Cyprus ranks 18th in the EU in road deaths, according to the 14th annual Road Safety Performance Report published on Wednesday by the European Transport Safety Council (ETSC).
In 2019 there was an increase of 6.1 per cent in road deaths in Cyprus. There were 52 road deaths were recorded, three more than in 2018.
With last year’s increase, Cyprus has fallen one notch, from 17th to 18th place in the EU in deaths per capita.
A 3 per cent decrease was recorded overall in the EU in 2019.
Out of 32 countries monitored by the programme, 16 registered a decrease in road deaths in 2019 compared to 2018.
Luxembourg leads the ranking with a 39 per cent reduction in the number of road deaths between 2018 and 2019.15 It is followed by Sweden with a 32 per cent decrease, Estonia with 22 per cent and Switzerland with 20 per cent.
The number of road deaths increased in 12 countries, while progress stagnated in four. The largest increases were registered in Israel with 17 per cent, Denmark with 14 per cent, Slovenia with 12 per cent, Slovakia with 7 per cent and Lithuania and Cyprus with 6 per cent.
However, the report said annual numbers of deaths in Luxembourg and Malta are particularly small and are, therefore, subject to substantial annual fluctuation. Annual numbers of deaths in Cyprus and Estonia are also relatively small and, therefore, may be subject to considerable annual fluctuation.
This may explain why, though deaths in Cyprus increased, the number of seriously injured in road accidents in the country decreased.
The number of people recorded as seriously injured, based on national definitions, decreased in 18 out of 23 EU member states that collect data. However, in the EU23 collectively the progress in reducing serious road traffic injures remains insignificant since 2010.
Serious injuries recorded in Germany and the Netherlands increased and this has had a significant effect on the EU average as recorded serious injuries in these countries represent 48 per cent of all recorded serious injury data in the EU25.
The number of serious injuries increased by 45 per cent in Malta, by 13 per cent in the Netherlands, 11 per cent the UK and 9 per cent in Germany since 2010. At the other end of the ranking is Greece – it achieved the biggest decrease in the number of recorded serious injuries since 2010 with a 63 per cent reduction, followed by Cyprus with 42 per cent and Belgium with 35 per cent.
“It is now considered impossible to achieve the goal of reducing road deaths by 50 per cent from 2010 to 2020, as a reduction of 34.5 per cent is required this year, compared to 2019,” the report concluded.
“A reduction in road deaths is expected this year, of course, due to the restrictive measures taken to deal with the pandemic of Covid-19, but it is considered unlikely to be so great that it will achieve the goal. But even if that happens, it cannot be considered an achievement.”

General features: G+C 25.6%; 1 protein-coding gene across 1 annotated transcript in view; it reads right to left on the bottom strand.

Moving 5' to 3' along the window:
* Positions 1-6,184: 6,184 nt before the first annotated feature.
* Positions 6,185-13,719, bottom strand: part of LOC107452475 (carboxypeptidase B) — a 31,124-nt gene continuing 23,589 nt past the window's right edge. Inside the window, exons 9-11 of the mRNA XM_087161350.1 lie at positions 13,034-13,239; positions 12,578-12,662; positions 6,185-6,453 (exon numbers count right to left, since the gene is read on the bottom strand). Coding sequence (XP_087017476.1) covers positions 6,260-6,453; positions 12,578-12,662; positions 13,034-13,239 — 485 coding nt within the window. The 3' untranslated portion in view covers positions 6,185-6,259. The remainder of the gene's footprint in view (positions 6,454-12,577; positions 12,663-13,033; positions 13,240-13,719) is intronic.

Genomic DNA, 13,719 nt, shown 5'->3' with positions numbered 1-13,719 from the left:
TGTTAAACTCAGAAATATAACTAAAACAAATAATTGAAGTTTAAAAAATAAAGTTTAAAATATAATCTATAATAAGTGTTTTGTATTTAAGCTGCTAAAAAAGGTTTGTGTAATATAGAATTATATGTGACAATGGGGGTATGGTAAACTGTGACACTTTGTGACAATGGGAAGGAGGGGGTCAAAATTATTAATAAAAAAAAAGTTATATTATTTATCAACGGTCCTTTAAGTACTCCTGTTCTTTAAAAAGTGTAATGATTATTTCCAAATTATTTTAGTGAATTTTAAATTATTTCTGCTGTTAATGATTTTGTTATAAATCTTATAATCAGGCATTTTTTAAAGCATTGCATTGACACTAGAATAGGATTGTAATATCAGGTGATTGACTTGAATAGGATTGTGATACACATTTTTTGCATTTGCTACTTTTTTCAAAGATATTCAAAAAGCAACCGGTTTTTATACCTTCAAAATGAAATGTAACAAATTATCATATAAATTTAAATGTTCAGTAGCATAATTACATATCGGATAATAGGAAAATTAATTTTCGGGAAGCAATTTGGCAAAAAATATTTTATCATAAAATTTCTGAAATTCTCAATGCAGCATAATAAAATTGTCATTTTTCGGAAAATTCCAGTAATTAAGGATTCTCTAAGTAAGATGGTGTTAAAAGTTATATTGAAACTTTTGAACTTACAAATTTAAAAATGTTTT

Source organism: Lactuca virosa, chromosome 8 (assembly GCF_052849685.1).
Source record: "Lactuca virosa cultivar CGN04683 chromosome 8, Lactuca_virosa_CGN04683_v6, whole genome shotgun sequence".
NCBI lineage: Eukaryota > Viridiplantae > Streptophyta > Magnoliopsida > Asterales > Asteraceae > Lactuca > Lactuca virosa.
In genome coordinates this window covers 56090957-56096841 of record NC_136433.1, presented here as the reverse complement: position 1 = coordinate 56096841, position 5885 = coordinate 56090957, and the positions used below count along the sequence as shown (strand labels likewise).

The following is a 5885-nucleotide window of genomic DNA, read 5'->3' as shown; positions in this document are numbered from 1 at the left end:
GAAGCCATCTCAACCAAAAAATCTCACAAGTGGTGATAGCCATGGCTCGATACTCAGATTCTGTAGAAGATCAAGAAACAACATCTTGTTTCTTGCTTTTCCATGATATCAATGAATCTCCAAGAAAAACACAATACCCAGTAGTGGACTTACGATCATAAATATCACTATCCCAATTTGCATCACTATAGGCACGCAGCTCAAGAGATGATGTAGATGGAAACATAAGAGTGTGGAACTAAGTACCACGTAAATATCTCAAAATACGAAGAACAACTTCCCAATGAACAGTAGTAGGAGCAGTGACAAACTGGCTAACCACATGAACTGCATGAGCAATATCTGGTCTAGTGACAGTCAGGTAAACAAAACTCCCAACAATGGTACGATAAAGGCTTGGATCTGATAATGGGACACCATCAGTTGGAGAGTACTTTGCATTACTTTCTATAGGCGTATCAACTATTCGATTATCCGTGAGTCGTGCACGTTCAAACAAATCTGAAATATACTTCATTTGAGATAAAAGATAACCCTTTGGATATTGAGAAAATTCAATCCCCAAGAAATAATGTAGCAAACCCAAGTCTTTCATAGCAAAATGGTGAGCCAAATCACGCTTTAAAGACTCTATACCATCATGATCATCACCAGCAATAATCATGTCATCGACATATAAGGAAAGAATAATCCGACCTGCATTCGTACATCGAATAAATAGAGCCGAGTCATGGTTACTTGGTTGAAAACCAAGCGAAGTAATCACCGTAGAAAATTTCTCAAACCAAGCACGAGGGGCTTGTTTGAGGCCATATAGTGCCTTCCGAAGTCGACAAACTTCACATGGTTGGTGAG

The government’s “zero-tolerance” policy on reckless driving has led to widespread confusion over the new measures, particularly in regards to driving under the influence of drugs.
A 33-year-old man who was caught speeding and tested positive for drug use had his licence revoked on Tuesday. Lab results later showed he tested positive for cocaine use.
But wider questions have been asked about accuracy and equal treatment under the new policy.
Many drivers are unclear as to exactly which road violations qualify for a person to have their licence revoked.
To make matters even more confusing, there are two separate categories of losing a licence.
The first is a temporary suspension while their case is examined and the second is an outright revocation of the licence after their case has been studied.
The offender has 14 days to file a complaint.
A common question from the public has been whether testing positive for any drug whatsoever, and any amount will lead to them losing their licence.
“Yes, driving under the influence of drugs and testing positive will lead to at least a suspension of the licence until detailed lab results arrive,” Police Spokesman Christos Andreou replied when asked to clarify on this issue.
The grey area is that a person may have smoked cannabis the night before and still test positive for a narcotest in the morning, hours after consuming the drug.
In this sense, a person who smoked a joint of cannabis and a person who had a heavy night of cocaine use would both be put into the same category – testing positive for drug use.
Asked on this issue, Andreou said that “an initial test cannot tell when a person used the drugs or what drugs exactly, only that they are positive in the test and are under the influence – whether or not they did it the night before.”
He clarified that more detailed lab results which specify the type of drug used may impact the severity of the case against them.
The police have the right to temporarily suspend a person’s licence while they consider a full revocation.
“The least that will happen is a temporary suspension of their driving licence,” Andreou said. “If they are under the influence and are caught speeding or any other violations, then of course the case against is much more serious.”
Some have expressed frustration at an apparent unfairness in the process. A driver may lose their licence for light marijuana use, while a driver three times over the alcohol limit will be fined and may only receive a warning.
Drink driving remains common in Cyprus – in part – due to fairly lax laws, relative cultural acceptance and poor public transportation.
In the UK drivers are subject to harsh penalties for drink driving violations, such as a driving ban for at least one year (3 years if convicted twice in 10 years).
Drivers found to be driving under the influence of drugs, are found to be way over the alcohol limit or exceed by far the speed limit will have their licence taken away immediately, Transport Minister Yiannis Karousos said on Friday.